If a mage or spellsword took the proficiency riding:horse, would they be able to move in the same round as they are casting a spell (non-concentrated).
Is it you have no control over your mount, so if you are riding in a group your horse just follows all the other horses or is it you need to bring your mount to a stop as the bouncing is getting in the way of your hand-gestures or whatever?
Say if you were atop a dwarven construct or an elephant, would the movement of the machine distrupt your magic or would you be able to cast while sitting down on them?
I can't speak for the actual rules of the game, but in my own game I did about what you're describing: having the riding proficiency lets you ride on a horse and cast spells. If you're a passenger on a mount being led by someone else, you can also cast freely even if you don't have riding.
The requirement that spellcasters remain stationary is a relatively important part of the balance between casters and non-casters in ACKS. It prevents, for instance, a caster from hiding behind a wall until his initiative, then moving out and blasting the bad guys with a fireball. Instead the caster has to sit in the open as an easy target until his spell goes off.
So that argues against allowing casters to cast spells while on a moving horse. On the other hand, it seems like a caster ought to be able to cast spells while on a ship, even though the ship is moving. What about movement in between horse and ship - in a howdah on the back of an elephant, say?
To resolve these questions, I concluded that a caster cannot move and cast spells if the movement is under his direction and occurring based on his initiative roll. So I would allow a caster to cast from a howdah on the back of an elephant provided he wasn't the driver of the elephant.
But there are other circumstances to consider as well. What if the mount rears up? What if the mount attacks? What if the mount jumps, or changes direction? All of that should interrupt casting.
A caster on a moving animal or vehicle can declare he is casting a spell provided he is not controlling the animal or vehicle and provided the animal or vehicle has its own (or driver's own) initiative roll. He must have the Riding proficiency (if on an animal).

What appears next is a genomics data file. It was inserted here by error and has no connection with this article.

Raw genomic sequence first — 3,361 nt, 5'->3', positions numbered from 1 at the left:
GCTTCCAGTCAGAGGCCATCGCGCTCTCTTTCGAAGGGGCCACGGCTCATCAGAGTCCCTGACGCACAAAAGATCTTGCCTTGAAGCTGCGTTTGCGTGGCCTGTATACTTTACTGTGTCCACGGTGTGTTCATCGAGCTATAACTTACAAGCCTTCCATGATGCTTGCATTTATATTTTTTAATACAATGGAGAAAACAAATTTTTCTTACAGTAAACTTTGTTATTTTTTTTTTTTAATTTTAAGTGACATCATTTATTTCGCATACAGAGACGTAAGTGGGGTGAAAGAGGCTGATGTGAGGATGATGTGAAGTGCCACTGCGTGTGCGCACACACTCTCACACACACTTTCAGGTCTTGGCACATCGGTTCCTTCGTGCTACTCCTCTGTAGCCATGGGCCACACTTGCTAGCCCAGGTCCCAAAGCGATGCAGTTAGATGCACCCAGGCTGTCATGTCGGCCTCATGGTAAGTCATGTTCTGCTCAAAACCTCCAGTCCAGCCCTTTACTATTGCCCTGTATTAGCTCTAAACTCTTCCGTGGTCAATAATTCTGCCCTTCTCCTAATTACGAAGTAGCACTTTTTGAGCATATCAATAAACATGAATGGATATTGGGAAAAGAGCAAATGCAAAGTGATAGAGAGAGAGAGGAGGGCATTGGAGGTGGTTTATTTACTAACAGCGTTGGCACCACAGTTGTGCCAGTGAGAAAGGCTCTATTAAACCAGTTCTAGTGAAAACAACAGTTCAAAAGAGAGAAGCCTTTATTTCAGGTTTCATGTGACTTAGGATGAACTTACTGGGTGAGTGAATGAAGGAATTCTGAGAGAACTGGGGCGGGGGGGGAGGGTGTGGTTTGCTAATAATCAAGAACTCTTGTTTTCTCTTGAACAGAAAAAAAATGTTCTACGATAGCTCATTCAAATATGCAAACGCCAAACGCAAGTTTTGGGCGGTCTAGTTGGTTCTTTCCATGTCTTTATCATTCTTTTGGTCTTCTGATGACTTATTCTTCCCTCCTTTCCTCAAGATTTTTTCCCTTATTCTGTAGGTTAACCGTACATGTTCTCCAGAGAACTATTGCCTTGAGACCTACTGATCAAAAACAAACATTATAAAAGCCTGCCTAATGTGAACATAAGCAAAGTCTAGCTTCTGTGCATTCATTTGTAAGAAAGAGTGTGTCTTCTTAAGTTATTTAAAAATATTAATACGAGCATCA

A caster casting from a moving animal will lose his spell if the animal charges, runs, attacks, suffers damage, or abruptly changes direction.
A caster casting from a moving vehicle drawn by animals will lose his spell if the animals drawing the vehicle charge, run, attack, or suffer damage, or if the vehicle abruptly changes direction.
It prevents, for instance, a caster from hiding behind a wall until his initiative, then moving out and blasting the bad guys with a fireball. Instead the caster has to sit in the open as an easy target until his spell goes off.
This is a bit off topic from the original request, but in our game we've found this out-in-the-open-ness makes it extremely hard to actually cast spells in the size of combats we get into. because my 5 players have an average of 3 henchmen each, they tend to attract enough attention that several attackers will go before a mage and one of them is bound to hit. similarly, an enemy spellcaster is almost guaranteed to be interrupted in the party knows there's a spell being cast.
The followup question, then, is if there's anything a mage's meatshield henchman can do to help them get a spell off? we often have a situation where the corridor is too narrow, and all the spaces for front line fighting and 2nd rank spearing are already taken. Could a shield bearer focus their entire turn on helping to deflect incoming arrows? SHOULD they be able to? that would certainly dramatically increase the number of fireballs cast.
Great question. I think you can allow a shieldbearer to use the "defend" action from Domains at War to gain a +4 bonus to AC versus arrows and one other stationary character. I typically also rule that having characters in between the target and the shooter counts as cover for the target, typically imposing a -2 penalty to hit.